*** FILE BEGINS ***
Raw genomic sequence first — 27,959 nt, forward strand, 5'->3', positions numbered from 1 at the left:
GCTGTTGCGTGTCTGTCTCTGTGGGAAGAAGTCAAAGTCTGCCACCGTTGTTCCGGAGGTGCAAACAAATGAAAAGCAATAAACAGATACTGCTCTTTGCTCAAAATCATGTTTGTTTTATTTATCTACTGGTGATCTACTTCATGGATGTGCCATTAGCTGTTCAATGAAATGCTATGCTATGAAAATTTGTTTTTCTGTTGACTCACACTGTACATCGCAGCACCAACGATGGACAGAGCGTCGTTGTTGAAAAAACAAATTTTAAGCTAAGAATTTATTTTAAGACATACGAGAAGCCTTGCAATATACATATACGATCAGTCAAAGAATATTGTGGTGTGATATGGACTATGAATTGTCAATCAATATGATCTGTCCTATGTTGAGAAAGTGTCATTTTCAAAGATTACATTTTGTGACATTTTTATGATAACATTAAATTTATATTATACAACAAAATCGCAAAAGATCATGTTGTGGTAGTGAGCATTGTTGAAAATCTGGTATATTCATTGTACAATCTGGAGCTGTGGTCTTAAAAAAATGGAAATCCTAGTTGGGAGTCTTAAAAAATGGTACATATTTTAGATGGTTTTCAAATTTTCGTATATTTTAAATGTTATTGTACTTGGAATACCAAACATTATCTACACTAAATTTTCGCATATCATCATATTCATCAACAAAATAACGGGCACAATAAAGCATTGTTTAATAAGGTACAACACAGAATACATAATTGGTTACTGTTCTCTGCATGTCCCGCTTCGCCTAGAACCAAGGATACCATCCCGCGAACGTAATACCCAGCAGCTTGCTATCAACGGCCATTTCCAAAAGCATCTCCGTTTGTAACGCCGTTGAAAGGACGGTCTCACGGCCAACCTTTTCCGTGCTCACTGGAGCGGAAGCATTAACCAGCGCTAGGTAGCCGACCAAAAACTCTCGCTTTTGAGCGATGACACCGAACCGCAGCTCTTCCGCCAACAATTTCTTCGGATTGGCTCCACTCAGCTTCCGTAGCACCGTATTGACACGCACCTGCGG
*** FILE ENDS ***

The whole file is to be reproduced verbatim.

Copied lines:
Raw genomic sequence first — 27,959 nt, forward strand, 5'->3', positions numbered from 1 at the left:
GCTGTTGCGTGTCTGTCTCTGTGGGAAGAAGTCAAAGTCTGCCACCGTTGTTCCGGAGGTGCAAACAAATGAAAAGCAATAAACAGATACTGCTCTTTGCTCAAAATCATGTTTGTTTTATTTATCTACTGGTGATCTACTTCATGGATGTGCCATTAGCTGTTCAATGAAATGCTATGCTATGAAAATTTGTTTTTCTGTTGACTCACACTGTACATCGCAGCACCAACGATGGACAGAGCGTCGTTGTTGAAAAAACAAATTTTAAGCTAAGAATTTATTTTAAGACATACGAGAAGCCTTGCAATATACATATACGATCAGTCAAAGAATATTGTGGTGTGATATGGACTATGAATTGTCAATCAATATGATCTGTCCTATGTTGAGAAAGTGTCATTTTCAAAGATTACATTTTGTGACATTTTTATGATAACATTAAATTTATATTATACAACAAAATCGCAAAAGATCATGTTGTGGTAGTGAGCATTGTTGAAAATCTGGTATATTCATTGTACAATCTGGAGCTGTGGTCTTAAAAAAATGGAAATCCTAGTTGGGAGTCTTAAAAAATGGTACATATTTTAGATGGTTTTCAAATTTTCGTATATTTTAAATGTTATTGTACTTGGAATACCAAACATTATCTACACTAAATTTTCGCATATCATCATATTCATCAACAAAATAACGGGCACAATAAAGCATTGTTTAATAAGGTACAACACAGAATACATAATTGGTTACTGTTCTCTGCATGTCCCGCTTCGCCTAGAACCAAGGATACCATCCCGCGAACGTAATACCCAGCAGCTTGCTATCAACGGCCATTTCCAAAAGCATCTCCGTTTGTAACGCCGTTGAAAGGACGGTCTCACGGCCAACCTTTTCCGTGCTCACTGGAGCGGAAGCATTAACCAGCGCTAGGTAGCCGACCAAAAACTCTCGCTTTTGAGCGATGACACCGAACCGCAGCTCTTCCGCCAACAATTTCTTCGGATTGGCTCCACTCAGCTTCCGTAGCACCGTATTGACACGCACCTGCGG